With its 21.60 m of height, it shines like a diamond in the centre of the main court, filling the great void and giving it a purpose. The light bounces on the solid surface giving it depth and consistency but, at same time, it floods into the basement creating a lively space, rich of reflections and soft shadows.

Contrasting Architecture
Contrasting Architecture

Externally, the glass’ immateriality clashes with the thick French Renaissance style, enriching it and depriving it. Here, a fight between different architectures and ideologies is engaged, an endless struggle with no winners or losers: simplicity collides with detail and transparency with the solid mass. A small surface of water separates it from the main bodies of the building, making the pyramid more like a sculpture rather than part of the building. The new architecture becomes the main character on stage and attempts to wrestle the limelight from the old one. All eyes are pointed towards the pyramid.

The question seems to arise spontaneously: will the pyramid succeed?

Boissons, Monsieur?
Boissons, Monsieur?

The Pompidou Centre. Inside Out

Towering Above
Towering Above

What is the best house for an art museum if not art itself? With an open heart and bones of steel, the Pompidou Centre towers naked above the French roofs of the 4th arrondissement. Among them it stands out,  an alien surrounded by mortals.

A myriad of pipes wraps the back of the building: not to protect it but to make it work. The engine of the Pompidou Centre larks in the blue, green, red, yellow, grey and white tubes, each of which carries a different service: fool-proof and ideal for any problem. At least plumbers and electricians immediately know where to put their hands!

Myriad Of Pipes
Myriad Of Pipes

In this transgressive museum, all the old conventions collapse, leaving everything inside-out and giving carte blanche to the men. This is a building for the community. A mixture between the ancient polis and the Bauhaus, where every truth is tolerated because democracy reigns.

For The Community
For The Community

It is a structure that fully belongs to our century even if it was constructed in the past one. It is innovation, rebellion, desire to go beyond and flip the charts. It represents all the expectations, all the great ideals, all the hopes for the new millennium. We cannot yet tell if all these good intentions have become true, since we are still sailing in this century, but certainly the Pompidou now stands in front of us.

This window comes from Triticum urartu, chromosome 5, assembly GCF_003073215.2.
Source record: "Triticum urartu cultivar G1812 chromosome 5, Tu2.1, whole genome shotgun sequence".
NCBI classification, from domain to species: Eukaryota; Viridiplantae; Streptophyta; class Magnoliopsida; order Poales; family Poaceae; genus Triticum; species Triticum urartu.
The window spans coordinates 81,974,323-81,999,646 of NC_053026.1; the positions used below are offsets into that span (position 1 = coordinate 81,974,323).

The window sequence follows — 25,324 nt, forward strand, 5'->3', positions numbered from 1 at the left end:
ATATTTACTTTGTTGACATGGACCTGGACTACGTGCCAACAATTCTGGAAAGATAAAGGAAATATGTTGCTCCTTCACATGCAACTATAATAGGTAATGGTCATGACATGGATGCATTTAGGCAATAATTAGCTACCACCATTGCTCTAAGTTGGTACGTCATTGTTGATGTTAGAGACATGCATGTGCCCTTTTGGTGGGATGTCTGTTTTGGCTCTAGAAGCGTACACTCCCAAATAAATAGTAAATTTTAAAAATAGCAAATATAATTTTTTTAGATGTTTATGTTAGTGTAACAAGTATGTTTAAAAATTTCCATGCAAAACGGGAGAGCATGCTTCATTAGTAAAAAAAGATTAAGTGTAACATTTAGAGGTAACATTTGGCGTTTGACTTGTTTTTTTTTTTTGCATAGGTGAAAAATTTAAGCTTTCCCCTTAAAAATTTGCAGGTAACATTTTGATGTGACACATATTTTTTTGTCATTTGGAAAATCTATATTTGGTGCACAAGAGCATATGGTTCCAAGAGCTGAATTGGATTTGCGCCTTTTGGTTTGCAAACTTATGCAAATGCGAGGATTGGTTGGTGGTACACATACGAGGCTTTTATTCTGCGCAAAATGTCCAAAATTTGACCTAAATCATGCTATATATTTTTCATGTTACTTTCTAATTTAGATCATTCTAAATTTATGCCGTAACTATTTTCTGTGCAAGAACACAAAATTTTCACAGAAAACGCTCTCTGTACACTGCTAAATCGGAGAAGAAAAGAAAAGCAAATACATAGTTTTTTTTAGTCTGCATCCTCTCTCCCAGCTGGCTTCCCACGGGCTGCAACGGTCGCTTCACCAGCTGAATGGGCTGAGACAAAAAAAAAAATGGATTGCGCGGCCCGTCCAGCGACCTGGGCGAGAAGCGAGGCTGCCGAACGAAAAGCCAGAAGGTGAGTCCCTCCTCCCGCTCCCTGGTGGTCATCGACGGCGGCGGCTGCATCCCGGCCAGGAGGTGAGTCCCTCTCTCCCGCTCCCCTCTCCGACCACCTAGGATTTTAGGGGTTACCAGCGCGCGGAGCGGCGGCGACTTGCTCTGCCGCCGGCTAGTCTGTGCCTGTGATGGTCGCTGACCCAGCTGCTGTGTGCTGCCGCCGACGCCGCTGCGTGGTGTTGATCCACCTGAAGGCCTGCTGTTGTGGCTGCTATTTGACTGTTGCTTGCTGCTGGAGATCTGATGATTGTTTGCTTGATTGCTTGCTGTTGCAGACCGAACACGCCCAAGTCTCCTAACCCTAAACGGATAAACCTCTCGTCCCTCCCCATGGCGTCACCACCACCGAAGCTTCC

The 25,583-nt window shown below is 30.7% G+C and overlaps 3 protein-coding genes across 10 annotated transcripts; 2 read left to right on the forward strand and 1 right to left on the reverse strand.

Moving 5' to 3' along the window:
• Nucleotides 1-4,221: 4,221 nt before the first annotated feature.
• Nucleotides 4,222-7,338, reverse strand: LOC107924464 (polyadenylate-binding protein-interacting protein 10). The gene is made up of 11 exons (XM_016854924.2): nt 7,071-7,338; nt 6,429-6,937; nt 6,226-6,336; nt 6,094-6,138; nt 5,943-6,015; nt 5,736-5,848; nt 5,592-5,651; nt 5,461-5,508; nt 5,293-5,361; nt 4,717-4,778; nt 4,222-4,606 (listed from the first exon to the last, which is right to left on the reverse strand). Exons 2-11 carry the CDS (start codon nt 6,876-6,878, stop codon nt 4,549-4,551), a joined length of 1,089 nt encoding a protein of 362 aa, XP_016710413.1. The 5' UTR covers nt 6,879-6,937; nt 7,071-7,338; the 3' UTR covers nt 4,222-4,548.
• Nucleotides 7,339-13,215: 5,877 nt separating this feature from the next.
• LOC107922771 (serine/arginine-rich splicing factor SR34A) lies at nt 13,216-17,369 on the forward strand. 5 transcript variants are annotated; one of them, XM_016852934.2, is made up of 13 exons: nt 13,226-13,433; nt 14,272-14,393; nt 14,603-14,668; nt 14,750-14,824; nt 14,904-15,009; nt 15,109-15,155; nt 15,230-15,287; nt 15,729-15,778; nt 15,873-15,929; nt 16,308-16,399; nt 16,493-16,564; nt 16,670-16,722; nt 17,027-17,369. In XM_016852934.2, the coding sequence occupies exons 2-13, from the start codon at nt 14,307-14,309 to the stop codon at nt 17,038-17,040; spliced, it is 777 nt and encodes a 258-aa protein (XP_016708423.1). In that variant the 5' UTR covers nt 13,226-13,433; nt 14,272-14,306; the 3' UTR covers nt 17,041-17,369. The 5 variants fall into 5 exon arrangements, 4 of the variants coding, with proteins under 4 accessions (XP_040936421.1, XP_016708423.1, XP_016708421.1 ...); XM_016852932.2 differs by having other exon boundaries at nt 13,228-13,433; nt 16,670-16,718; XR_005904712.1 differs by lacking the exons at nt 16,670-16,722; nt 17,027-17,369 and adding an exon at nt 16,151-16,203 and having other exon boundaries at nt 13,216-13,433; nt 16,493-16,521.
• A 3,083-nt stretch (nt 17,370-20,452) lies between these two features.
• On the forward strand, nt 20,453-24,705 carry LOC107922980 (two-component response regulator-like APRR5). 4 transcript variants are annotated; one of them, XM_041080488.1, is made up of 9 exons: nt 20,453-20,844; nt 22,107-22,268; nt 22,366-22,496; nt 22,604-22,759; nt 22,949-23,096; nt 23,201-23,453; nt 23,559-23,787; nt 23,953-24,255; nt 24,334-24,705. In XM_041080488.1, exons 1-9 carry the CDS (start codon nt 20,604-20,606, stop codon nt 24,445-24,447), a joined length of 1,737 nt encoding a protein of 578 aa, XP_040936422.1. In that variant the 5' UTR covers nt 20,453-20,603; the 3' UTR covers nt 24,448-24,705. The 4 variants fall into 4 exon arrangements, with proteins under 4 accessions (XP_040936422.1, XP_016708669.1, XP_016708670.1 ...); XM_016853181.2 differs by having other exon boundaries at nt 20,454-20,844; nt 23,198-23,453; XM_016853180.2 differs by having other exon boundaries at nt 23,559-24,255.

Many say that this is love at second sight. For me, no doubt it was love at first sight.

Love At First Sight
Love At First Sight

The British Museum. Never The Same

The British Museum
The British Museum

Walk up the steps, cross the pronaos, rush through the first room, enter the main courtyard and look up: you will be rendered speechless. The modern roof designed by Fosters and Partners hovers above you. 3312 glazing panels – none of which are the same – frame 3312 triangular slices of sky.

This is the heart of the British Museum. The metaphor of all the different civilizations, whose relics are conserved in the museum. Like those different cultures, the panels interact, collide, work together. The result is a strong and stable structure.

New And Old
New And Old

Lowering the eyes, a second consideration comes to mind: contrast. At first glance, it is an architectonical and spatial contrast. The modern roof both holds together the different entities of the building and divides them, thus creating a new central space where the interplay of modern and neoclassical architecture is dominant.

However beyond that initial contrast, there is a deeper antithesis. This is hidden in the soul of the building: the people.

A museum without people is no museum at all.

The Main Atrium
The Main Atrium

Visitors come from every region of the world to see the wonders preserved in the museum. Sculptures, objects, books that – even if stolen – do not belong to us. Uprooted from their place of origin, they mingle among the crowd, in rooms where the frenetic movement of the visitors clashes with the stillness of the stone and marble. It is this contrast that shapes the building and makes it unique.

A building that is never experienced in the same way, because the people who walk through it are all different. Each individual with a distinct history, similar to the statues and the artifacts, not unlike the glazing panels.

The Modern Roof
The Modern Roof